Economic Crisis

    • Carnegie.ru Commentary

    Why the Russian Government Can’t Attain Economic Growth

    The obstacles hindering growth are well known, and it would seem that the government has every opportunity to tackle these problems. It could easily resist lobbying by state capitalists: both the law and regulations would allow that. Instead of embarking on a path of empowerment, however, the government has turned into a place of ceremonial meetings for people with influential positions who are manipulated by officials from the presidential administration and by state capitalists.

    • Carnegie.ru Commentary

    Playing the Long Game: United States Targets Russia’s Sovereign Debt

    Financial sanctions that limit Russia’s borrowing are for now ineffective, as Russia currently has three surpluses: in the federal budget, balance of trade, and current account. The Russian state and most Russian business (at least the kind of business that could in theory raise investment abroad) simply don’t need major credit lines.

    • Carnegie.ru Commentary

    Trading Dollars for Yuan: How Wise Is Russia’s Reserves Management?

    The greatest risk, which will grow together with funds and reserves, is that of the open or creeping politicization of investment. In other words, the state will choose to invest in “friendly” but unstable currencies, as well as to extend loans to even “friendlier” states and companies. Experience of past crises should make the responsible government agencies stay well away from such initiatives—as far as it’s politically possible.

    • Carnegie.ru Commentary

    Putin’s Courtiers: How Sanctions Have Changed Russia’s Economic Policy

    Sanctions have thrust Vladimir Putin’s inner circle into the public domain. In response, the state has lent sanctioned individuals a helping hand. While previously, they would get individual government contracts, the lucky few are now setting their sights on entire industries via the mechanism of public-private partnerships. The president sees state capitalists as patriotic businesspeople, and they realize that sanctions have made Russia the only place where they can make money.

    • Carnegie.ru Commentary

    Digital Monopolies: Dividing the Big Data Pie in Russia

    Companies close to the Kremlin are creating a monopoly on data in Russia. Although the data market has yet to take shape, it has already been turned into a monopoly by the president’s decisions. Competition takes a back seat to matters of national importance.

    • Op-Ed

    Putin’s Botched Pension Reform

    Russia’s crony-capitalist economic model requires an ever-increasing volume of funds to be burned on lavish mega-projects that generate huge profits for a dozen families close to the Kremlin. Now it seems to be pensioners’ turn to make the sacrifices needed to finance the appetites of Russia’s new aristocracy.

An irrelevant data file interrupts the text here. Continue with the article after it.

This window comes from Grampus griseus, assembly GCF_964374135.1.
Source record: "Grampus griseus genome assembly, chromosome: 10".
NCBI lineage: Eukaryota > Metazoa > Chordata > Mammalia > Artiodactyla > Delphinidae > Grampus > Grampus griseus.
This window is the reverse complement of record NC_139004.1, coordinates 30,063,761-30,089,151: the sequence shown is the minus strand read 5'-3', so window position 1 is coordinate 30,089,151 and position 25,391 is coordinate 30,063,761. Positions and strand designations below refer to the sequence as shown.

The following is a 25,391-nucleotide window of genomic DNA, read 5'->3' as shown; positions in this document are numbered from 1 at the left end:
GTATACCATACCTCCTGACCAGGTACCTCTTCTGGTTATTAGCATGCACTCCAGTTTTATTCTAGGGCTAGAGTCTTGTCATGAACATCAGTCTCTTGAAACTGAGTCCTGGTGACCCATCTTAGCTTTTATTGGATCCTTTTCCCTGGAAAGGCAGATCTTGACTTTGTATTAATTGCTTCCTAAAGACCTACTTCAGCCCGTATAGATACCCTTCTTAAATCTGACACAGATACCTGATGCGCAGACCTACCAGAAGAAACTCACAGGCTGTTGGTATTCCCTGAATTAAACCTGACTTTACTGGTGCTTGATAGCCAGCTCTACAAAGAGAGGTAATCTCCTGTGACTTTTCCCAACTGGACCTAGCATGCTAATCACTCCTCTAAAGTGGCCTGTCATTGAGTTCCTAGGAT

• Op-Ed

    New Sanctions Won’t Hurt Russia

    Washington thinks punitive measures will change Moscow’s calculus, but the Russian economy is doing just fine.

    • Event

    Russian Economic Challenge 2018

    On September 19-20, 2018, the Carnegie Moscow Center held its third annual Russian Economic Challenge conference, organized by the Carnegie Moscow Center in partnership with the Moscow School of Management SKOLKOVO.

    • Carnegie.ru Commentary

    Russia’s New Agenda: Choosing Between Two Versions of State Capitalism

    In an economic system that wasn’t so focused on solving government problems or fulfilling the “public agenda,” the state wouldn’t have to find ways of extracting funds from business to spend on social programs.

    • Carnegie.ru Commentary

    “No Trust”: What Russians Think About the Pension Reform Plan

    The government’s pension reform plan has shocked the majority of Russians, who, in focus group discussions, expressed confusion, fear, and frustration with the government, including President Vladimir Putin himself. Russians expect the proposed measures to pass. But they are also prepared to resist them in various ways, and they want concessions and guarantees of employment and healthcare, especially for society’s most vulnerable members.

Carnegie Experts on
Economic Crisis

  • expert thumbnail - Baunov
    Alexander Baunov
    Senior Fellow
    Editor in Chief of Carnegie.ru
    Moscow Center
    Baunov is a senior fellow at the Carnegie Moscow Center and editor in chief of Carnegie.ru.
  • expert thumbnail - Gabuev
    Alexander Gabuev
    Senior Fellow and Chair
    Russia in the Asia-Pacific Program
    Moscow Center
    Gabuev is a senior fellow and the chair of the Russia in the Asia-Pacific Program at the Carnegie Moscow Center.
  • expert thumbnail - Kolesnikov
    Andrei Kolesnikov
    Senior Fellow and Chair
    Russian Domestic Politics and Political Institutions Program
    Moscow Center
    Kolesnikov is a senior fellow and the chair of the Russian Domestic Politics and Political Institutions Program at the Carnegie Moscow Center.
  • expert thumbnail - Movchan
    Andrey Movchan
    Nonresident Scholar
    Economic Policy Program
    Moscow Center
    Movchan is a nonresident scholar in the Economic Policy Program at the Carnegie Moscow Center.
  • expert thumbnail - Samorukov
    Maxim Samorukov
    Deputy Editor of Carnegie.ru
    Moscow Center
    Samorukov is deputy editor of Carnegie.ru.

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